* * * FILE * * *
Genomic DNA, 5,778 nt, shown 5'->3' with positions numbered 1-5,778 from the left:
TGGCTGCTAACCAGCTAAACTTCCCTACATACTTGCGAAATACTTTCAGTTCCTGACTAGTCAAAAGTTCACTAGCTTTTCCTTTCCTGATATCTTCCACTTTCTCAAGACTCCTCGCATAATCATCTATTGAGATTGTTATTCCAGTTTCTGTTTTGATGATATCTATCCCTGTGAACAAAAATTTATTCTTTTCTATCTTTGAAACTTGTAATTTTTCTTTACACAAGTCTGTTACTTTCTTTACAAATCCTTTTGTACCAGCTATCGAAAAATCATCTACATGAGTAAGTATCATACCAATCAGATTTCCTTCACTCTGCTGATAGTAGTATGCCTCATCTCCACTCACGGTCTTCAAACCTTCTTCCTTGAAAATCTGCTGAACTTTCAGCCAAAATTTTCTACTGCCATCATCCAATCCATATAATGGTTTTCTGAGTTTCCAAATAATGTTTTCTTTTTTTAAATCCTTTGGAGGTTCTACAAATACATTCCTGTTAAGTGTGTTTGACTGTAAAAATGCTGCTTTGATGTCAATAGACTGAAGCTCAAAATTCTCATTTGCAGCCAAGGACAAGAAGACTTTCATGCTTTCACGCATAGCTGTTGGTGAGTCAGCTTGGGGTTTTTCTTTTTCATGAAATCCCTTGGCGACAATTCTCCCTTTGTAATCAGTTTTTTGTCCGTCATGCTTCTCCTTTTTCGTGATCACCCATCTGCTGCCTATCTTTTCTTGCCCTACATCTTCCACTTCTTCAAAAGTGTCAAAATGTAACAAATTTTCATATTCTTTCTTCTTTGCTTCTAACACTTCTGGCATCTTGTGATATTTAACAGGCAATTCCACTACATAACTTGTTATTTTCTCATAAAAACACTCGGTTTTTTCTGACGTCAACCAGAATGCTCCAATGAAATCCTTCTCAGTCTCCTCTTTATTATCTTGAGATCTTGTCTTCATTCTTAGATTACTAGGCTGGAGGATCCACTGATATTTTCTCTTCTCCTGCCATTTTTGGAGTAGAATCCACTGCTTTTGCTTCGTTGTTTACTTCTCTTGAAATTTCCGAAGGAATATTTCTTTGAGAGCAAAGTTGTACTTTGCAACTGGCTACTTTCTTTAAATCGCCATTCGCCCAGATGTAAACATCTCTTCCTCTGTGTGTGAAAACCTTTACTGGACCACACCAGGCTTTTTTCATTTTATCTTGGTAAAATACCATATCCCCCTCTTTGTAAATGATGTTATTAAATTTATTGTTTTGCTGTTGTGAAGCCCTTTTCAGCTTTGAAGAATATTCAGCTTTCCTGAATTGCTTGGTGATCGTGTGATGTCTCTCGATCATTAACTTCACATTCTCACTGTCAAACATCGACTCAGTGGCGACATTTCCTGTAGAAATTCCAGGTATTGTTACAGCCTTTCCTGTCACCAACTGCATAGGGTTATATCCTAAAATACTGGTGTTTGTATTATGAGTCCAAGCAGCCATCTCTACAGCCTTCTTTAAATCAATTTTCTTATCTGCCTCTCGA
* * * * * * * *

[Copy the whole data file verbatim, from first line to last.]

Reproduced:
Genomic DNA, 5,778 nt, shown 5'->3' with positions numbered 1-5,778 from the left:
TGGCTGCTAACCAGCTAAACTTCCCTACATACTTGCGAAATACTTTCAGTTCCTGACTAGTCAAAAGTTCACTAGCTTTTCCTTTCCTGATATCTTCCACTTTCTCAAGACTCCTCGCATAATCATCTATTGAGATTGTTATTCCAGTTTCTGTTTTGATGATATCTATCCCTGTGAACAAAAATTTATTCTTTTCTATCTTTGAAACTTGTAATTTTTCTTTACACAAGTCTGTTACTTTCTTTACAAATCCTTTTGTACCAGCTATCGAAAAATCATCTACATGAGTAAGTATCATACCAATCAGATTTCCTTCACTCTGCTGATAGTAGTATGCCTCATCTCCACTCACGGTCTTCAAACCTTCTTCCTTGAAAATCTGCTGAACTTTCAGCCAAAATTTTCTACTGCCATCATCCAATCCATATAATGGTTTTCTGAGTTTCCAAATAATGTTTTCTTTTTTTAAATCCTTTGGAGGTTCTACAAATACATTCCTGTTAAGTGTGTTTGACTGTAAAAATGCTGCTTTGATGTCAATAGACTGAAGCTCAAAATTCTCATTTGCAGCCAAGGACAAGAAGACTTTCATGCTTTCACGCATAGCTGTTGGTGAGTCAGCTTGGGGTTTTTCTTTTTCATGAAATCCCTTGGCGACAATTCTCCCTTTGTAATCAGTTTTTTGTCCGTCATGCTTCTCCTTTTTCGTGATCACCCATCTGCTGCCTATCTTTTCTTGCCCTACATCTTCCACTTCTTCAAAAGTGTCAAAATGTAACAAATTTTCATATTCTTTCTTCTTTGCTTCTAACACTTCTGGCATCTTGTGATATTTAACAGGCAATTCCACTACATAACTTGTTATTTTCTCATAAAAACACTCGGTTTTTTCTGACGTCAACCAGAATGCTCCAATGAAATCCTTCTCAGTCTCCTCTTTATTATCTTGAGATCTTGTCTTCATTCTTAGATTACTAGGCTGGAGGATCCACTGATATTTTCTCTTCTCCTGCCATTTTTGGAGTAGAATCCACTGCTTTTGCTTCGTTGTTTACTTCTCTTGAAATTTCCGAAGGAATATTTCTTTGAGAGCAAAGTTGTACTTTGCAACTGGCTACTTTCTTTAAATCGCCATTCGCCCAGATGTAAACATCTCTTCCTCTGTGTGTGAAAACCTTTACTGGACCACACCAGGCTTTTTTCATTTTATCTTGGTAAAATACCATATCCCCCTCTTTGTAAATGATGTTATTAAATTTATTGTTTTGCTGTTGTGAAGCCCTTTTCAGCTTTGAAGAATATTCAGCTTTCCTGAATTGCTTGGTGATCGTGTGATGTCTCTCGATCATTAACTTCACATTCTCACTGTCAAACATCGACTCAGTGGCGACATTTCCTGTAGAAATTCCAGGTATTGTTACAGCCTTTCCTGTCACCAACTGCATAGGGTTATATCCTAAAATACTGGTGTTTGTATTATGAGTCCAAGCAGCCATCTCTACAGCCTTCTTTAAATCAATTTTCTTATCTGCCTCTCGA